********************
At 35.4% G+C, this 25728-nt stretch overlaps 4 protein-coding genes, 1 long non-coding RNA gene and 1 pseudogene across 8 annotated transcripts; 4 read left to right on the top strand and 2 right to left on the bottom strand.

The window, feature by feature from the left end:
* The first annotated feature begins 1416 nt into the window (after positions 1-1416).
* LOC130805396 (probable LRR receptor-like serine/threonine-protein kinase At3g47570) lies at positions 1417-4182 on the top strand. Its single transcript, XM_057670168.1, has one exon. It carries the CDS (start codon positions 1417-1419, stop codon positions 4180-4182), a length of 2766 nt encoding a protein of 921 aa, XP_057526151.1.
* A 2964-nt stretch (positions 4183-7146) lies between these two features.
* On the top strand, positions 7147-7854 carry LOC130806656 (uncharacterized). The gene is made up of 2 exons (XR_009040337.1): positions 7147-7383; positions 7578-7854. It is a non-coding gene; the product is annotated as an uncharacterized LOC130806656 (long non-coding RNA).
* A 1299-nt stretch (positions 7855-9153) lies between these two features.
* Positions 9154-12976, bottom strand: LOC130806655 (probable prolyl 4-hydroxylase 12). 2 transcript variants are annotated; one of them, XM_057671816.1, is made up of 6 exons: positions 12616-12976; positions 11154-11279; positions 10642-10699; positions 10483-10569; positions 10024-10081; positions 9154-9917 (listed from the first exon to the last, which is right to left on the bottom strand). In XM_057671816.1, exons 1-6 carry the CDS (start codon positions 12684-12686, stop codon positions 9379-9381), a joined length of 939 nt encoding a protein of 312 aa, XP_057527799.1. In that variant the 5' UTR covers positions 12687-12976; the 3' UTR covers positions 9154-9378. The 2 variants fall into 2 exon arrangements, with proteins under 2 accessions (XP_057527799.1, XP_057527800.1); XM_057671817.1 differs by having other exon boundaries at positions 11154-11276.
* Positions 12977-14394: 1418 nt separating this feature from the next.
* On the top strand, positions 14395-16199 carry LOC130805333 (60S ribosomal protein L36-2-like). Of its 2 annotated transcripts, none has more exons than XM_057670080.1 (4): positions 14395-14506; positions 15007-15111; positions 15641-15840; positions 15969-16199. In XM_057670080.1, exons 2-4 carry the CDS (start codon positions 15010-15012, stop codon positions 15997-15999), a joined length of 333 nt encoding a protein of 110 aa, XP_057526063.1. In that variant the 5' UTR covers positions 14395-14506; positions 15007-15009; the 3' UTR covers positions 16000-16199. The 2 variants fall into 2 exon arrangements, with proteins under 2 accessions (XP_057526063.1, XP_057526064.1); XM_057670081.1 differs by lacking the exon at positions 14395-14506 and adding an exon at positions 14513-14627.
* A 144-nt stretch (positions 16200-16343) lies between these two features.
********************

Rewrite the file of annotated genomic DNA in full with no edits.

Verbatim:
At 35.4% G+C, this 25728-nt stretch overlaps 4 protein-coding genes, 1 long non-coding RNA gene and 1 pseudogene across 8 annotated transcripts; 4 read left to right on the top strand and 2 right to left on the bottom strand.

The window, feature by feature from the left end:
* The first annotated feature begins 1416 nt into the window (after positions 1-1416).
* LOC130805396 (probable LRR receptor-like serine/threonine-protein kinase At3g47570) lies at positions 1417-4182 on the top strand. Its single transcript, XM_057670168.1, has one exon. It carries the CDS (start codon positions 1417-1419, stop codon positions 4180-4182), a length of 2766 nt encoding a protein of 921 aa, XP_057526151.1.
* A 2964-nt stretch (positions 4183-7146) lies between these two features.
* On the top strand, positions 7147-7854 carry LOC130806656 (uncharacterized). The gene is made up of 2 exons (XR_009040337.1): positions 7147-7383; positions 7578-7854. It is a non-coding gene; the product is annotated as an uncharacterized LOC130806656 (long non-coding RNA).
* A 1299-nt stretch (positions 7855-9153) lies between these two features.
* Positions 9154-12976, bottom strand: LOC130806655 (probable prolyl 4-hydroxylase 12). 2 transcript variants are annotated; one of them, XM_057671816.1, is made up of 6 exons: positions 12616-12976; positions 11154-11279; positions 10642-10699; positions 10483-10569; positions 10024-10081; positions 9154-9917 (listed from the first exon to the last, which is right to left on the bottom strand). In XM_057671816.1, exons 1-6 carry the CDS (start codon positions 12684-12686, stop codon positions 9379-9381), a joined length of 939 nt encoding a protein of 312 aa, XP_057527799.1. In that variant the 5' UTR covers positions 12687-12976; the 3' UTR covers positions 9154-9378. The 2 variants fall into 2 exon arrangements, with proteins under 2 accessions (XP_057527799.1, XP_057527800.1); XM_057671817.1 differs by having other exon boundaries at positions 11154-11276.
* Positions 12977-14394: 1418 nt separating this feature from the next.
* On the top strand, positions 14395-16199 carry LOC130805333 (60S ribosomal protein L36-2-like). Of its 2 annotated transcripts, none has more exons than XM_057670080.1 (4): positions 14395-14506; positions 15007-15111; positions 15641-15840; positions 15969-16199. In XM_057670080.1, exons 2-4 carry the CDS (start codon positions 15010-15012, stop codon positions 15997-15999), a joined length of 333 nt encoding a protein of 110 aa, XP_057526063.1. In that variant the 5' UTR covers positions 14395-14506; positions 15007-15009; the 3' UTR covers positions 16000-16199. The 2 variants fall into 2 exon arrangements, with proteins under 2 accessions (XP_057526063.1, XP_057526064.1); XM_057670081.1 differs by lacking the exon at positions 14395-14506 and adding an exon at positions 14513-14627.
* A 144-nt stretch (positions 16200-16343) lies between these two features.